Craig Blain (GSAS-Biological & Biomedical Sciences Program/Szostak Lab)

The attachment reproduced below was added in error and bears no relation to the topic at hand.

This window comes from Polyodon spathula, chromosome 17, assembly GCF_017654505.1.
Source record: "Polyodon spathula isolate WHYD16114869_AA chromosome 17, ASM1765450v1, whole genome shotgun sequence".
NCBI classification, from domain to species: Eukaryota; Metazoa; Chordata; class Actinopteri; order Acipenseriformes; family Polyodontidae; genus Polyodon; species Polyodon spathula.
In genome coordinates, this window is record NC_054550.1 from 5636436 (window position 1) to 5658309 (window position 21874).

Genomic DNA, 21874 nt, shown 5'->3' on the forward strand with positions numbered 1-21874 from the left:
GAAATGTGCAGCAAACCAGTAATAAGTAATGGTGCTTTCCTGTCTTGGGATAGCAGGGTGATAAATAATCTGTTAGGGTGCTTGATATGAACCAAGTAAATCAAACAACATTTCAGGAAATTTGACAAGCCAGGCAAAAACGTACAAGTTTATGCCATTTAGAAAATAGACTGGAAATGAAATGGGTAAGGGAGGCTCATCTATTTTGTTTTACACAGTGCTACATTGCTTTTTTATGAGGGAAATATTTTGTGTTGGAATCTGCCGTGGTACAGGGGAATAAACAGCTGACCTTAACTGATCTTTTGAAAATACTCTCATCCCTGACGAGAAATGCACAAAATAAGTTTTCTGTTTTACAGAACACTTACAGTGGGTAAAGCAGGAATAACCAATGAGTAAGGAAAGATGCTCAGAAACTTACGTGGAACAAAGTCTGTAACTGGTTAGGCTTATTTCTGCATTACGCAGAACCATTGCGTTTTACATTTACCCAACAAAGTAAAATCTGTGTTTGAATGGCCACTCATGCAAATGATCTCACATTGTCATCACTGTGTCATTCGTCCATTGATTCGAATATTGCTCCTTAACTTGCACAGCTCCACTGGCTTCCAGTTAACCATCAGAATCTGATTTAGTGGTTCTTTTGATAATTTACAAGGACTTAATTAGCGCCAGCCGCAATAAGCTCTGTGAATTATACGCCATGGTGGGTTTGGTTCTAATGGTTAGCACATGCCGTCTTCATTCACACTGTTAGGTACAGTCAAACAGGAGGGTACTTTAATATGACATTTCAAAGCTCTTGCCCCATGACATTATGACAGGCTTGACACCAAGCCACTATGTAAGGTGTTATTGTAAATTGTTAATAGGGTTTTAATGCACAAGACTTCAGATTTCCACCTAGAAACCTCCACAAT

In the earliest stages of the development of life, before the evolution of complex RNA or protein enzymes, the genetic information stored in nucleic acids had to be copied without the help of sophisticated catalysts. A common model for this process is the template-directed polymerization of imidazole-activated nucleotides from the 3’-end of a primer. Despite decades of studies on this system, the precise chemical mechanism of polymerization has not been determined. In particular, magnesium is a critical component of the reaction, but we do not understand the interplay between its potential roles in activating the 3’-hydroxyl, orienting the reaction center and helping monomers bind. I will present recent results from experiments that address these questions. I will also discuss what these results tell us about the optimal conditions for the non-enzymatic replication of RNA.